The difference between autonomous and automated trucks/vehicles explained
Story by: Alan Adler
The difference between autonomous and automated vehicles, including trucks, explained in 5 steps / levels of autonomy / automation.
You read the term Level 4 autonomy like you are supposed to know what it means. It’s OK if you don’t. Here’s a primer on the levels of autonomous vehicles.
SAE International, formerly the Society of Automotive Engineers, sets engineering standards for numerous industries. It lists six categories of autonomous operation, which the National Highway Traffic Safety Administration supports.
Level 0 – No automation. The driver does everything.
Level 1 – Driver assistance. The vehicle may have some automated driver assistance features, such as cruise control or lane departure warning. But the driver is still in complete control.
Level 2 – Partial automation. The vehicle has combined automated operations, like the ability to steer and brake itself. But the driver must remain engaged and monitor the automated functions. In other words, no napping when behind the wheel.
Level 3 – Conditional automation. The driver is needed but doesn’t have to pay attention to the environment at all times but must be ready to take over operation when alerted.
Level 4 – High automation. The vehicle is capable of performing all driving functions under certain conditions. The driver may have the option to take over control.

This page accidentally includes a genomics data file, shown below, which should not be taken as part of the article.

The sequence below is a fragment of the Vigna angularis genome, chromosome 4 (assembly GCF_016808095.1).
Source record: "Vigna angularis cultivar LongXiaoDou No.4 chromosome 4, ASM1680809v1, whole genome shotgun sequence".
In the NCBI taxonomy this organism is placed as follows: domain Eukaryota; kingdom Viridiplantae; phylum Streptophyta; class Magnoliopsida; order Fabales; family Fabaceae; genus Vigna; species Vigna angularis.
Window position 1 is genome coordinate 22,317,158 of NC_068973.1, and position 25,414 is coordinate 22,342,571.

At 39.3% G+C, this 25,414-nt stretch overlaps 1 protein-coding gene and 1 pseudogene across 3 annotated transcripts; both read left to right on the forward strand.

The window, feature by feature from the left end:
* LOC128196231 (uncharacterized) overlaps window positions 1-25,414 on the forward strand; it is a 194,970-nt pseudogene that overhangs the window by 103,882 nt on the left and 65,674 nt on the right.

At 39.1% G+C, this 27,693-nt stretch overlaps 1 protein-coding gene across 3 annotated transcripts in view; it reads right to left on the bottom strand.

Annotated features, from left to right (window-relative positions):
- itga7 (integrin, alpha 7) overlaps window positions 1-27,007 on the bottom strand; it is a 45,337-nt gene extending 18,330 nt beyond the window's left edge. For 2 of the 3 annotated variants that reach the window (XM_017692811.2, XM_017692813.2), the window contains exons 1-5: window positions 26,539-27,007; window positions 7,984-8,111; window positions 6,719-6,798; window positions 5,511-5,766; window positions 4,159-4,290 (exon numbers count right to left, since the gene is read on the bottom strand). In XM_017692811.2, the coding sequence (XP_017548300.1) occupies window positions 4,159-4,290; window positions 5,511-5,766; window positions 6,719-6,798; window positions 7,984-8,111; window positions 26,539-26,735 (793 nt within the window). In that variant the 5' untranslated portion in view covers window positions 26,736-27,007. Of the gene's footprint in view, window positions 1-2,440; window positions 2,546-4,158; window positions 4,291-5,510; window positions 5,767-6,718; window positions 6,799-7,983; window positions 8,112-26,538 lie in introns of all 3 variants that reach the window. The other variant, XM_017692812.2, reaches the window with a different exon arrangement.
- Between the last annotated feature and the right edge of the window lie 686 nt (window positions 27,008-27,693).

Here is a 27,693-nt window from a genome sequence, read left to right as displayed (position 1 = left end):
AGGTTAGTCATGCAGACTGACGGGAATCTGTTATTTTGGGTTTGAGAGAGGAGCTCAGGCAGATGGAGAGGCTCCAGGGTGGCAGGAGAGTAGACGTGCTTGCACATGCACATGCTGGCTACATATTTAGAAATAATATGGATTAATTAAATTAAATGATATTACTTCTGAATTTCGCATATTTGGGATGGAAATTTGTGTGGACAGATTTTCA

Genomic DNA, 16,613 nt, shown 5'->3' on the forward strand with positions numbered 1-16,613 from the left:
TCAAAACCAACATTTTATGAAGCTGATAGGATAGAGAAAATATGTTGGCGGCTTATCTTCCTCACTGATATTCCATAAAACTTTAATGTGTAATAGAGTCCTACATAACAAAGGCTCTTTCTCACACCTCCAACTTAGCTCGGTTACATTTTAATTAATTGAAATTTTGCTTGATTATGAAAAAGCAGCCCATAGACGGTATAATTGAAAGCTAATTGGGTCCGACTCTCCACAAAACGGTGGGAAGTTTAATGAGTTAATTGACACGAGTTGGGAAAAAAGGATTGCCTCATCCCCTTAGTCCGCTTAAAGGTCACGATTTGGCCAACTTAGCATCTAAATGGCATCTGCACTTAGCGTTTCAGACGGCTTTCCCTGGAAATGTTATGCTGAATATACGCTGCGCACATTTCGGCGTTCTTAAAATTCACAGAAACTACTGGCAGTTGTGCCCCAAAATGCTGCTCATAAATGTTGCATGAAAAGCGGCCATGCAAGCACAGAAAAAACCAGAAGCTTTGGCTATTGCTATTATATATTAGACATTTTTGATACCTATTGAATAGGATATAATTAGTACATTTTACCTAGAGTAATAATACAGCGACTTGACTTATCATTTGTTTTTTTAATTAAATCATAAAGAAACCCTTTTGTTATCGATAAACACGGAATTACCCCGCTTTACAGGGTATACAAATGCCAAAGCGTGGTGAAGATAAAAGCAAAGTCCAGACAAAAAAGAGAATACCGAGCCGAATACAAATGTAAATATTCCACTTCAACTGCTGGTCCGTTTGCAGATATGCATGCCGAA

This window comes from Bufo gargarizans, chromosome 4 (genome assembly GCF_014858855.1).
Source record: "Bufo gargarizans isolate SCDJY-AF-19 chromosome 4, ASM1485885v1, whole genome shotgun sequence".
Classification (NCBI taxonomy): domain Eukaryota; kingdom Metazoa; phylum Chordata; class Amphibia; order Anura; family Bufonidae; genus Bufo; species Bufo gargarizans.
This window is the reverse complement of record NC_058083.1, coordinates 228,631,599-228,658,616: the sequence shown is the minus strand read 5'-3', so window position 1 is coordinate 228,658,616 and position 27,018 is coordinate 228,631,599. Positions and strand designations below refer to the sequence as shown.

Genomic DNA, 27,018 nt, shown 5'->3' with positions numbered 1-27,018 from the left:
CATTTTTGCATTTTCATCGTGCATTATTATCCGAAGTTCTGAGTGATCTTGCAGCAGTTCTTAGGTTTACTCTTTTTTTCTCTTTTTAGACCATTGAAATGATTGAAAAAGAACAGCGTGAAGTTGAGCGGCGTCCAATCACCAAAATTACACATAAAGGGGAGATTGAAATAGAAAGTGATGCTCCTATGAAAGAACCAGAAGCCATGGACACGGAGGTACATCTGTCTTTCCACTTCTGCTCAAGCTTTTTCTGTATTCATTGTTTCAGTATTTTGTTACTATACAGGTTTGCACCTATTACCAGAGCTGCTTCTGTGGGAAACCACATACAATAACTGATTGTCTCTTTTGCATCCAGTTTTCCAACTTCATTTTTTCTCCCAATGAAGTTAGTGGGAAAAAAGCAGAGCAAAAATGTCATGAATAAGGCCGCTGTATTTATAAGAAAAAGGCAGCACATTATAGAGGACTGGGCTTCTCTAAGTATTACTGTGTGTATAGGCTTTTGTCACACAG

Level 5 – The vehicle is capable of performing all driving functions under all conditions. A human driver may have the option to control the vehicle.
But the industry, from startup software companies to manufacturers to large fleets, are embracing Level 4 high autonomy, which today involves a safety driver but may soon take the driver out of the equation on certain repeatable medium- and long-haul routes. Almost weekly, one startup or another, reports of a development edging closer to “driver out” operation.
The company leading the charge toward removing human drivers is TuSimple Holdings (NASDAQ: TSP), which recently went public via a traditional initial public offering. TuSimple has a plethora of partners, from Navistar (NYSE: NAV), with which it will bring a Level 4 truck to market in 2024, to major fleets and suppliers.
Others are less aggressive about removing the driver as they amass data to help the software absorb more through artificial intelligence and machine learning. As these progress, so-called disengagements of autonomous systems are becoming less frequent.
The race is on, but who gets to Level 4 commercialization may not be that important.
Read the original and full article HERE
Source and credits: A . Adler /FreightWaves.com / United States Department of Transportation (FMCSA) – National Highway Traffic Safety Administration (NHTSA) / htsa.gov
iTrucker / Mario Pawlowski / iTrucker.com
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